Postulancy

The postulancy begins the day the candidate enters the monastery. This is a period of initiation and of gradually becoming familiar with Cistercian life. Prayer, work, matins or Liturgy of the Hours and lectio divina (meditative reading) all play a key role.
The postulant can count on the support of the master of novices for overcoming the difficulties inherent to this period. Distancing oneself physically and emotionally from activities and relationships that were previously an important part of one’s life is demanding.
The postulancy generally lasts for six months. At the end of this period of settling in and further purification of the desire to become a monk, there follows a discussion to evaluate the situation. If the candidate’s path still conforms to the narrow path of a monk’s life, he receives his habit, belt and choir robe. This marks the ceremony of taking the habit, and signifies the beginning of the novitiate.

Novitiate

The novitiate is a time of personal assimilation into the Cistercian life. Through prayer, asceticism, an increase in self-knowledge and participation in the community life novices acquire a deeper personal experience of the Cistercian way of life. The novices receive daily lessons and have weekly discussions with the master of novices. The study programme includes the following subjects: the Rule of Saint Benedict, the liturgy, the constitutions of the Order, the history of the Cistercians, the Holy Scriptures, the Desert Fathers, and so on. The novitiate lasts for two years.

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Temporary vows

At the end of the novitiate the novice requests to expressly commit to the community in the taking of temporary vows. He accepts this commitment for three years. These three years of temporary profession can be extended by a maximum of six years. By taking his temporary vows the new brother demonstrates that he wants to continue to grow in his life as a monk. A new phase begins. He receives new responsibilities in the community and he leaves the novitiate. He may choose to deepen his knowledge of theology.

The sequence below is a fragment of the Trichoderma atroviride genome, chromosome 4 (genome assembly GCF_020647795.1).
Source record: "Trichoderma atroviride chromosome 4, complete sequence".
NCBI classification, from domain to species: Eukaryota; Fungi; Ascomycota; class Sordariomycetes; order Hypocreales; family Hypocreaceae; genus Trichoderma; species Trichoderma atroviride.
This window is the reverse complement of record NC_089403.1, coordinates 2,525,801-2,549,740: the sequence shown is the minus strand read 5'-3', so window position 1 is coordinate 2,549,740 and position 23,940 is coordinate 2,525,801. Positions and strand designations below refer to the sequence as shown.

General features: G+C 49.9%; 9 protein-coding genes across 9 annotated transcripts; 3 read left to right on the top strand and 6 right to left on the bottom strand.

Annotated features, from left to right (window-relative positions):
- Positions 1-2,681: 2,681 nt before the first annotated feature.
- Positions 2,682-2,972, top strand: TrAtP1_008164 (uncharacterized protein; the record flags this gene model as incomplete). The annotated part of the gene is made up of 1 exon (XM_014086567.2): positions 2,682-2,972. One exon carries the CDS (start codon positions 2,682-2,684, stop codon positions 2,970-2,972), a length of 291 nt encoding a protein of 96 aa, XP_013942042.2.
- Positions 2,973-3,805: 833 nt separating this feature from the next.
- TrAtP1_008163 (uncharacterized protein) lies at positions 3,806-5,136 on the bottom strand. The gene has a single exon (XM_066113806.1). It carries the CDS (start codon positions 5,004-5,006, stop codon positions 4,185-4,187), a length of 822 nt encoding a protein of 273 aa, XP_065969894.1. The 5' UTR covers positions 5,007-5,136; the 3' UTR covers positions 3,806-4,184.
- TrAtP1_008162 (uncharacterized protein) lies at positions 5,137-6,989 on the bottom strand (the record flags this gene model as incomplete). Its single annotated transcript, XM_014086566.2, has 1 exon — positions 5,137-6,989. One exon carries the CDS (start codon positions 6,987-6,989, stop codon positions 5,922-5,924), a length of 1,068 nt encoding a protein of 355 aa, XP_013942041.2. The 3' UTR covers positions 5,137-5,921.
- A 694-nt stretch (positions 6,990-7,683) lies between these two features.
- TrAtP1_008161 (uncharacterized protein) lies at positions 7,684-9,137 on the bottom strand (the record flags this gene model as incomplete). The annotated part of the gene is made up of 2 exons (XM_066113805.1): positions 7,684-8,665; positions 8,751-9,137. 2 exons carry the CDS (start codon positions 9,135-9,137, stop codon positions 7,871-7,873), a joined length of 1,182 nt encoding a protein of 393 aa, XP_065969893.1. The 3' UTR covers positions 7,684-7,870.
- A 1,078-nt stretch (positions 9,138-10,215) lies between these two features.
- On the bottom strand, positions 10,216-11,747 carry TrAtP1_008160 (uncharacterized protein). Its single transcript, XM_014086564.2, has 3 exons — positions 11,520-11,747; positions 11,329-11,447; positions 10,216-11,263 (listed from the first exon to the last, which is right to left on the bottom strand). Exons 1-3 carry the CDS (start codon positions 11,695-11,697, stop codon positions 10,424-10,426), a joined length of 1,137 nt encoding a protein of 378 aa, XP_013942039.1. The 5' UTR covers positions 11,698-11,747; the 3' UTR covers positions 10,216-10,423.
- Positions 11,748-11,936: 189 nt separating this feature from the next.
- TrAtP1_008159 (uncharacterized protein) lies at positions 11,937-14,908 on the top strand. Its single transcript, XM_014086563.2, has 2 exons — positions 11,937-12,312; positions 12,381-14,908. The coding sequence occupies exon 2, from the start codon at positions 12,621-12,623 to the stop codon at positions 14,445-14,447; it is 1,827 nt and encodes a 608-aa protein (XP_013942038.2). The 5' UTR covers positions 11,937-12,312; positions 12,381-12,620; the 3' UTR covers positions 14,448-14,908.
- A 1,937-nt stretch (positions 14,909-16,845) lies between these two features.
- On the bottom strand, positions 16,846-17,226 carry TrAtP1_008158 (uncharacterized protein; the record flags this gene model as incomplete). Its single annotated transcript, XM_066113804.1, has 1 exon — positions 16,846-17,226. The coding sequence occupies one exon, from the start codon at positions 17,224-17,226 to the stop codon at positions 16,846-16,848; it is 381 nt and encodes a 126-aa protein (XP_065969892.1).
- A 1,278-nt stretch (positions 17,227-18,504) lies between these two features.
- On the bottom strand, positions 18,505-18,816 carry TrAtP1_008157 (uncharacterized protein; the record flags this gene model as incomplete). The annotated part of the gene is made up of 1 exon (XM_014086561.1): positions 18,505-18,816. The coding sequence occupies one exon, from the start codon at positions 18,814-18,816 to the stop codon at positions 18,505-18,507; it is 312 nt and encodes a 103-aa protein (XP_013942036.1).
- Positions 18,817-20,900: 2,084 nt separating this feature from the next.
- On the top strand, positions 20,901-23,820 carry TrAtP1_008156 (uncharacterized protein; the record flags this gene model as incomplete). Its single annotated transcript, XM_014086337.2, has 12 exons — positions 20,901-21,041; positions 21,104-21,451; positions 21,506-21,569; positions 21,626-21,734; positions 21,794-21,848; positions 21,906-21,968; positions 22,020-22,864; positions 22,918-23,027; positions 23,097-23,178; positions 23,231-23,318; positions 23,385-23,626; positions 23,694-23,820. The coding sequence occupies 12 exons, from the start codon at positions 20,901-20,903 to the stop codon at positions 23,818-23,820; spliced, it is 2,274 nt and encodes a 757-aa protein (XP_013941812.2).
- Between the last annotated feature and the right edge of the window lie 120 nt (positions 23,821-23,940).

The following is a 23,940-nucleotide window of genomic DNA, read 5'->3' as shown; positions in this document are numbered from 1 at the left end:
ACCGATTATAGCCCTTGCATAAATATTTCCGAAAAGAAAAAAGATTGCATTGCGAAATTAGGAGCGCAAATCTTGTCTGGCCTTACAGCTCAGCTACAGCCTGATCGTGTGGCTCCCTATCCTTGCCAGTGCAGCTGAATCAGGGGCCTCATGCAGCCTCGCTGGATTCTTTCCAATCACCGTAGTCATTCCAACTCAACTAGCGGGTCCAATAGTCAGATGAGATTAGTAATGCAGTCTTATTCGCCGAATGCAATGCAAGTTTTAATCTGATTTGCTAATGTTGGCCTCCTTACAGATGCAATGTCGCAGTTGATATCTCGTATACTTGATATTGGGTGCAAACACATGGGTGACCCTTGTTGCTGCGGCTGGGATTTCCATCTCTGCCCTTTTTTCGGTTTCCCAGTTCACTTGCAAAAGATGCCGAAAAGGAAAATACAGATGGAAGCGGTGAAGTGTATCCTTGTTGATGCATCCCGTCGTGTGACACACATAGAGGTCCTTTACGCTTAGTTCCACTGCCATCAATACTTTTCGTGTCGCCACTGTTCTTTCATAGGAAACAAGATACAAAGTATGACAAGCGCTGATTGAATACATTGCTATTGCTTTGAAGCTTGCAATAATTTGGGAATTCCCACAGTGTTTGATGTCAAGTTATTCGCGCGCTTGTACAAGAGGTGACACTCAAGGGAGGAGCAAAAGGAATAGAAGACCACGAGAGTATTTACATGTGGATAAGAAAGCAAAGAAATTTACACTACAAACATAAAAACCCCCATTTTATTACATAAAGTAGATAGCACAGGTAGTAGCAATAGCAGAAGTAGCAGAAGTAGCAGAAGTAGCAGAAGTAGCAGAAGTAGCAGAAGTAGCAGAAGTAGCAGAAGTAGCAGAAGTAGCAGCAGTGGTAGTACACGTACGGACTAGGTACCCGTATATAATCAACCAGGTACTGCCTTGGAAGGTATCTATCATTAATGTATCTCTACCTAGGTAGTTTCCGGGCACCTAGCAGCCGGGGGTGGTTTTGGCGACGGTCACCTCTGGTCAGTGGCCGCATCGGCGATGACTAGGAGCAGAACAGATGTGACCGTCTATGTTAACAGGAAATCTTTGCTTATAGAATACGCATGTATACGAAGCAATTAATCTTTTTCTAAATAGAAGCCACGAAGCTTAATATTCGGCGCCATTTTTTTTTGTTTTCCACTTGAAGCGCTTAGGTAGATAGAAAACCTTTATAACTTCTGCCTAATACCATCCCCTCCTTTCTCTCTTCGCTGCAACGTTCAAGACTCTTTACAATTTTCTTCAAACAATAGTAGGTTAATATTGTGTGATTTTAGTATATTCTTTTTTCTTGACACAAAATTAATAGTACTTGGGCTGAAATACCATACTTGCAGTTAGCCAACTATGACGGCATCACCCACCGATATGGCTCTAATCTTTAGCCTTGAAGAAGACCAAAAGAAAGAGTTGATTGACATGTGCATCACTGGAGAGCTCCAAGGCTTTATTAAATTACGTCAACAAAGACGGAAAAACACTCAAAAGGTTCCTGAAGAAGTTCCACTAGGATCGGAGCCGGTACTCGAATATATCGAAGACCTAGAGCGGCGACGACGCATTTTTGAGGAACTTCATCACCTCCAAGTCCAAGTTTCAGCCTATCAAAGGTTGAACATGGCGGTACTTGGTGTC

Solemn vows

After a minimum of three years in a temporary profession, the brother may ask the abbot to be solemnly professed. This means he definitively commits himself to the community, city, and universal church. This solemn profession is not the end of the training process, but the beginning. Becoming a monk is a lifelong process of growth.

“For as we advance in the religious life of a monk and in faith, our hearts expand and we run the way of God’s commandments with unspeakable sweetness of love.”

from the prologue to the Rule for Monks

For those who are interested

The first step towards obtaining an interview starts with a letter. In the letter you explain your motivation and include a detailed account of your life.

Send the letter to:
Abbey of Our Lady of Refuge
To the attention of the master of novices
Rucphenseweg 38
4882 KC Klein Zundert

Or email everything to:
info@abdijmariatoevlucht.nl